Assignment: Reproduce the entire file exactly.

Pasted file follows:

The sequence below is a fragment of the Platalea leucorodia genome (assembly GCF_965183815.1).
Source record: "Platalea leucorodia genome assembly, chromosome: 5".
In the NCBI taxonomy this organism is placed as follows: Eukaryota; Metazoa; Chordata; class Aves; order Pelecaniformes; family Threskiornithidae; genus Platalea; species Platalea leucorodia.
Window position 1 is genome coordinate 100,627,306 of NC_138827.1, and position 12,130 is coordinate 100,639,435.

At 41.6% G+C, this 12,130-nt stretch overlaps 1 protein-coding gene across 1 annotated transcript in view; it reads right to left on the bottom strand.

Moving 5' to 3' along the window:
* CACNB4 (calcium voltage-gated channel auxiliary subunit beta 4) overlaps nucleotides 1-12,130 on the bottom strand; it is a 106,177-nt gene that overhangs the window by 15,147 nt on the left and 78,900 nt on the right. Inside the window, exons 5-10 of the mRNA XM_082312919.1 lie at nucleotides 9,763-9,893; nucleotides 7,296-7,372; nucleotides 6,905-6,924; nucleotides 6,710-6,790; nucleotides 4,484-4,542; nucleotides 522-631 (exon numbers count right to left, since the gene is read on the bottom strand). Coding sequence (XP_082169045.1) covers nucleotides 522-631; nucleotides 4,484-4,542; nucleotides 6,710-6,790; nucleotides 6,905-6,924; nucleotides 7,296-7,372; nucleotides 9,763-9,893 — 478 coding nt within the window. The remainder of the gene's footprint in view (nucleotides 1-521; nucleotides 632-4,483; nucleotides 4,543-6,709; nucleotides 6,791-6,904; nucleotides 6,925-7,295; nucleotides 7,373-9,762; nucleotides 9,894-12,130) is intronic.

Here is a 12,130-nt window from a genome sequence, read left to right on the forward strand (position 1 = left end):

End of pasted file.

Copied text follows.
The sequence below is a fragment of the Platalea leucorodia genome (assembly GCF_965183815.1).
Source record: "Platalea leucorodia genome assembly, chromosome: 5".
In the NCBI taxonomy this organism is placed as follows: Eukaryota; Metazoa; Chordata; class Aves; order Pelecaniformes; family Threskiornithidae; genus Platalea; species Platalea leucorodia.
Window position 1 is genome coordinate 100,627,306 of NC_138827.1, and position 12,130 is coordinate 100,639,435.

At 41.6% G+C, this 12,130-nt stretch overlaps 1 protein-coding gene across 1 annotated transcript in view; it reads right to left on the bottom strand.

Moving 5' to 3' along the window:
* CACNB4 (calcium voltage-gated channel auxiliary subunit beta 4) overlaps nucleotides 1-12,130 on the bottom strand; it is a 106,177-nt gene that overhangs the window by 15,147 nt on the left and 78,900 nt on the right. Inside the window, exons 5-10 of the mRNA XM_082312919.1 lie at nucleotides 9,763-9,893; nucleotides 7,296-7,372; nucleotides 6,905-6,924; nucleotides 6,710-6,790; nucleotides 4,484-4,542; nucleotides 522-631 (exon numbers count right to left, since the gene is read on the bottom strand). Coding sequence (XP_082169045.1) covers nucleotides 522-631; nucleotides 4,484-4,542; nucleotides 6,710-6,790; nucleotides 6,905-6,924; nucleotides 7,296-7,372; nucleotides 9,763-9,893 — 478 coding nt within the window. The remainder of the gene's footprint in view (nucleotides 1-521; nucleotides 632-4,483; nucleotides 4,543-6,709; nucleotides 6,791-6,904; nucleotides 6,925-7,295; nucleotides 7,373-9,762; nucleotides 9,894-12,130) is intronic.

Here is a 12,130-nt window from a genome sequence, read left to right on the forward strand (position 1 = left end):